Across corporate America, the glass ceiling unfortunately remains firmly in place. But progress is being made as an interesting new research tool (hat tip to Carlisle Clifton) demonstrates. This interactive tool allows you to research the breakdown of female CEOs in the country’s biggest companies.
The site allows visitors to get a fuller picture of the demographics of these CEOs, including the schools they attended, the age at which they became CEO, their pay, the industry they work in, and the company with which they work. The research results are sometimes unexpected. For example, the energy industry boasts the most female CEOs (four) among large companies.
The dearth of female CEOs and other executives remains in too many workplaces. And a variety of factors are tied to glass ceiling/promotion discrimination, including:
- entrenched attitudes/stereotypes about what type(s) of people should get the “top” jobs at the company;
- subjective/hard to define qualifications for promotions that introduce conscious or unconscious biases into decision-making; and/or
- a lack of networking and mentoring opportunities for women and people of color.
Although the precise structure of a glass ceiling varies among companies, its discriminatory effects are undeniable and often devastating to those unable to break through it. According to one report, the average female employee loses $10,000 per year due to the wage gap between men and women.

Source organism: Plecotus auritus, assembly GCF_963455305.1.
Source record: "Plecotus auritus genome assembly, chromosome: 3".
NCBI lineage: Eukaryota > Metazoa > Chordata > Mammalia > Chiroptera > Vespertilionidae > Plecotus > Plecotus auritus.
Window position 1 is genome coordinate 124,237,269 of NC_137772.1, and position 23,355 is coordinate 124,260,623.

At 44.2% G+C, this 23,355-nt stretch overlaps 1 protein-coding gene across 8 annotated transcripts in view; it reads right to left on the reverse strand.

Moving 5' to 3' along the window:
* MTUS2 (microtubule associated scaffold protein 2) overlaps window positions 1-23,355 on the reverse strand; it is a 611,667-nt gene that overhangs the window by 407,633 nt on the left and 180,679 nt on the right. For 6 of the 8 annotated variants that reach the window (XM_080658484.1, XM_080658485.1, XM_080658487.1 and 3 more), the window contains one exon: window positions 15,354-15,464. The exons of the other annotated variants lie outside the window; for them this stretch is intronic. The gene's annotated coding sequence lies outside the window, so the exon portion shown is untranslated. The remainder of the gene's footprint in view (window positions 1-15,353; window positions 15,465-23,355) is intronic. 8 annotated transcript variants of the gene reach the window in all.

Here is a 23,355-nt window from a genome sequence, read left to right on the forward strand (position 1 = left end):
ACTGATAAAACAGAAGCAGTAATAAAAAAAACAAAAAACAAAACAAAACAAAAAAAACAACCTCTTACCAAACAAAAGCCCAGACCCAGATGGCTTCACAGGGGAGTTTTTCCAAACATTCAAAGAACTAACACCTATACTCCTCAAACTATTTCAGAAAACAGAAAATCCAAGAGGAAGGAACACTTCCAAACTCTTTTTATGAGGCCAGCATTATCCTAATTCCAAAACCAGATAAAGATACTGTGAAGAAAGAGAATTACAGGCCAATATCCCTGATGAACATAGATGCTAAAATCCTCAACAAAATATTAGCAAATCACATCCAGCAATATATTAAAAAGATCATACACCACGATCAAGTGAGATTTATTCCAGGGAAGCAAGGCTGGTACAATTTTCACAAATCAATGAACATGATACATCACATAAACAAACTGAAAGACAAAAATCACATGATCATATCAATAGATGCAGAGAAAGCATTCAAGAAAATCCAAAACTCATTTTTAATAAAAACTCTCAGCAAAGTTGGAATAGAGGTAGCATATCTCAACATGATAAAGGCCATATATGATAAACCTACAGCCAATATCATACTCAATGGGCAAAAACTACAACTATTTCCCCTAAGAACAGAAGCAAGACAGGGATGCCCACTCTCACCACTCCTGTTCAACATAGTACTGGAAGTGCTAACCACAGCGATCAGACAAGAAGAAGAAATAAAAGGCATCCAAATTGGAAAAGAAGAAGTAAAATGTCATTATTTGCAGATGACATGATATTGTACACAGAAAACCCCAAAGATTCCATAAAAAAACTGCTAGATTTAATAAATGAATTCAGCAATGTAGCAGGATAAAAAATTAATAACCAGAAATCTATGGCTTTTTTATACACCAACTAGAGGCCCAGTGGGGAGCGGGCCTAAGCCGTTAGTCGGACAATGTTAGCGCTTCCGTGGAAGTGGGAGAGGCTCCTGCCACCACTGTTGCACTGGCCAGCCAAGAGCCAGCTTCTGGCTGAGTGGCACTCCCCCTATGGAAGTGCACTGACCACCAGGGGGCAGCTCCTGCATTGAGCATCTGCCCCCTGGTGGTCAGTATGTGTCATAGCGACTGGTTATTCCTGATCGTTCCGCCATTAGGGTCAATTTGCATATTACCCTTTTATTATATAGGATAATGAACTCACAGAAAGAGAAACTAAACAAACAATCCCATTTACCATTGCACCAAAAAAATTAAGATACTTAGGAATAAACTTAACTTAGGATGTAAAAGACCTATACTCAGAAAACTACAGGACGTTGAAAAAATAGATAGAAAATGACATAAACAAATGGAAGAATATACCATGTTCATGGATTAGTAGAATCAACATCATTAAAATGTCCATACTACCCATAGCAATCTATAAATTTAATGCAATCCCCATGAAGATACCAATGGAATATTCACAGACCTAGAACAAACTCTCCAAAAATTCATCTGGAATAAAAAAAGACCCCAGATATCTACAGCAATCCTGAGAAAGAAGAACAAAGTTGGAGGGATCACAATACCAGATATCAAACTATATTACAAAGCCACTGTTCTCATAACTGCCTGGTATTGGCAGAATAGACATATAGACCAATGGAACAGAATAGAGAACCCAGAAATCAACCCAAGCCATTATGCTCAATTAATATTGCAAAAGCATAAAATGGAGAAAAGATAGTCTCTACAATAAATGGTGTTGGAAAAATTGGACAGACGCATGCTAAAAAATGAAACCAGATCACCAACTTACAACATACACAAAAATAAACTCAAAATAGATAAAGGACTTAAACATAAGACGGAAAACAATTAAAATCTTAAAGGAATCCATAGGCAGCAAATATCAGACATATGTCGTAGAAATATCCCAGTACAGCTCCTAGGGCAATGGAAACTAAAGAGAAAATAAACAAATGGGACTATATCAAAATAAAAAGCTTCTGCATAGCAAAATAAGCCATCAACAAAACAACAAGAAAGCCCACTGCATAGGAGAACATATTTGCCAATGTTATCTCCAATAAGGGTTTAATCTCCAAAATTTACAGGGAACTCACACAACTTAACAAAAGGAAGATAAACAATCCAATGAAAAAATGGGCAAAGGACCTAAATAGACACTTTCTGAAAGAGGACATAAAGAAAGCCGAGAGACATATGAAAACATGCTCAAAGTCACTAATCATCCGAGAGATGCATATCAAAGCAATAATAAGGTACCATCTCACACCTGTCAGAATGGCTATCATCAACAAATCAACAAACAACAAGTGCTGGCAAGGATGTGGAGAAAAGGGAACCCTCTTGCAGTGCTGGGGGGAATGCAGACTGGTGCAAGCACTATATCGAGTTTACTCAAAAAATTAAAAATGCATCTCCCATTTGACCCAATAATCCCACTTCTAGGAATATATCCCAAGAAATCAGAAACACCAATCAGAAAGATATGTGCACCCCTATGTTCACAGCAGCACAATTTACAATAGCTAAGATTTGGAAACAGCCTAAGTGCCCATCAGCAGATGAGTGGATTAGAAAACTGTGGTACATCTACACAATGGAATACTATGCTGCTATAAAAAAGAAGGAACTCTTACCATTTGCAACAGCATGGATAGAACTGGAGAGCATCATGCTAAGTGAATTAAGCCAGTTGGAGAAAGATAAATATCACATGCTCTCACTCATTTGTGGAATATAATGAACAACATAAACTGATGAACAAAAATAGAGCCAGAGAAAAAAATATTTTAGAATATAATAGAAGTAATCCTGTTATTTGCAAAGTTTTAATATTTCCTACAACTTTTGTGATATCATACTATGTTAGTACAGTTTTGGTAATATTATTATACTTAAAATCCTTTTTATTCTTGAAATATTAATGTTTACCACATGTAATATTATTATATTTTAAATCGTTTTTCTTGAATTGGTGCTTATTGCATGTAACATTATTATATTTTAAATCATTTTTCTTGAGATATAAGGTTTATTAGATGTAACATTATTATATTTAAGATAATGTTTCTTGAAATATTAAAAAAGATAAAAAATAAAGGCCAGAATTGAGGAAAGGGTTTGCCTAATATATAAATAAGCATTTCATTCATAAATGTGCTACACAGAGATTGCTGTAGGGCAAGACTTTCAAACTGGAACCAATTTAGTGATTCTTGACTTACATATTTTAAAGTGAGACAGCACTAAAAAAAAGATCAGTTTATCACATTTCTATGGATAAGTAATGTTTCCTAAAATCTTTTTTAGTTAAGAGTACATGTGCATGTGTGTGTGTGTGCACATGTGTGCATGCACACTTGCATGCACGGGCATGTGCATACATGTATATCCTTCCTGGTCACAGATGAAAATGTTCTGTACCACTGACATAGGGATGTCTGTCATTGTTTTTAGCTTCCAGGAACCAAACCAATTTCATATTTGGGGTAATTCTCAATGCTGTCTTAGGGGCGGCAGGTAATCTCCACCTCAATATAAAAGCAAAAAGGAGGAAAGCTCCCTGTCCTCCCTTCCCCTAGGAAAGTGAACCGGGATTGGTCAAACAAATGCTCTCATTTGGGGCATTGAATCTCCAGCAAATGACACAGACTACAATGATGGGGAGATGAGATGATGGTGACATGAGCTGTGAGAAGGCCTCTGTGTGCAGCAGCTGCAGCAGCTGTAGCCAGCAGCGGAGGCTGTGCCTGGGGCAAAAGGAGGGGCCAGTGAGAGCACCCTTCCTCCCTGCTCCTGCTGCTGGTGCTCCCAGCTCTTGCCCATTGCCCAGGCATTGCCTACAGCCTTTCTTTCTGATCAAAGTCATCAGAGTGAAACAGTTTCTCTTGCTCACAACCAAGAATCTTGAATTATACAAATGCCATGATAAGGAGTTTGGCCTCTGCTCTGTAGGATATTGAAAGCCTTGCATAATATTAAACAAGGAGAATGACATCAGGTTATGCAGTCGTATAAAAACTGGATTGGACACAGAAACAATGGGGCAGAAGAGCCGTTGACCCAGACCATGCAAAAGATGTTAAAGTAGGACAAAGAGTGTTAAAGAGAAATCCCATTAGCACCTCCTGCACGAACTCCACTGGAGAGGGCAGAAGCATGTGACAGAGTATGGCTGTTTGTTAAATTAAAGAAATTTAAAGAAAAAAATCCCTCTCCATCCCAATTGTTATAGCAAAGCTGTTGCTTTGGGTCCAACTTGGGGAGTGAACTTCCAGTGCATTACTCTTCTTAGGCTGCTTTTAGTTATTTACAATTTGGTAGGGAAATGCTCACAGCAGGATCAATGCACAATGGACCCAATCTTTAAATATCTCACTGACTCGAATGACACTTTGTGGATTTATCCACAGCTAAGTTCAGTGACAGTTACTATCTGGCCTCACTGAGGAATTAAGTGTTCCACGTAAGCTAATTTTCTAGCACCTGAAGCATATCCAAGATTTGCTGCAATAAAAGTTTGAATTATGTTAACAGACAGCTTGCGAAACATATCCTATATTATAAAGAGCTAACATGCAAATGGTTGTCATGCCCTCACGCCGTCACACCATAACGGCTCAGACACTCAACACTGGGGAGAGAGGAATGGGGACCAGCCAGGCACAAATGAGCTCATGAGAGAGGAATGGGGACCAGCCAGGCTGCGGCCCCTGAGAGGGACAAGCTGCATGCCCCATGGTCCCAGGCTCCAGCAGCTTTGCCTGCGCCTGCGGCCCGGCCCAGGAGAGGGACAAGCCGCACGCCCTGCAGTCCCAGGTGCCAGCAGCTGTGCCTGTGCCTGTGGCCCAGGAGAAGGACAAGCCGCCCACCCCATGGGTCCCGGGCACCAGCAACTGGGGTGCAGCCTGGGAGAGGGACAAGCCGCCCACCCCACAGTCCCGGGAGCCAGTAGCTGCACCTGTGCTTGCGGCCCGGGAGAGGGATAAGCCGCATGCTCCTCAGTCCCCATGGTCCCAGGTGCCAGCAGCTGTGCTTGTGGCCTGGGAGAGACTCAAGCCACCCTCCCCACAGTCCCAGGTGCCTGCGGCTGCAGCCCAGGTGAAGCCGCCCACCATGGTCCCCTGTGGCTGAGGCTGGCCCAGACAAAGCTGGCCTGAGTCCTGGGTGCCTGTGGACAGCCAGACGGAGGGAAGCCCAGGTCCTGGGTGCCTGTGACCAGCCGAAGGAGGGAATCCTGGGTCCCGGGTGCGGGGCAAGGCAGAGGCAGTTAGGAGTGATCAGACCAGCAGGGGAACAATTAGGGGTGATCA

To combat glass ceiling discrimination, some employers have used novel techniques. For example, in the 1960’s there were very few women in major orchestra symphonies. Starting in the 1970’s and 1980’s several orchestra hiring groups experimented with using “blind” auditions for musicians. In a blind audition, the musicians perform behind a screen and use other measures—taking high heel shoes off to mute their distinctive clicking sound—to help conceal the gender and race of the performer.
This puts the focus on the candidates’ abilities as opposed to evaluating whether the candidates fit the evaluators’ explicit or implicit biases about who should be in an orchestra. A groundbreaking study called “Orchestrating Impartiality,” evaluated the impact of blind auditions in symphony orchestra auditions. Using statistical analyses, they determined that the blind audition process significantly benefited female musicians and made it more likely that they would pass the initial selection rounds and ultimately be hired.
More innovative measures like this could help grow the number of female CEOs and continue to crack the glass ceiling.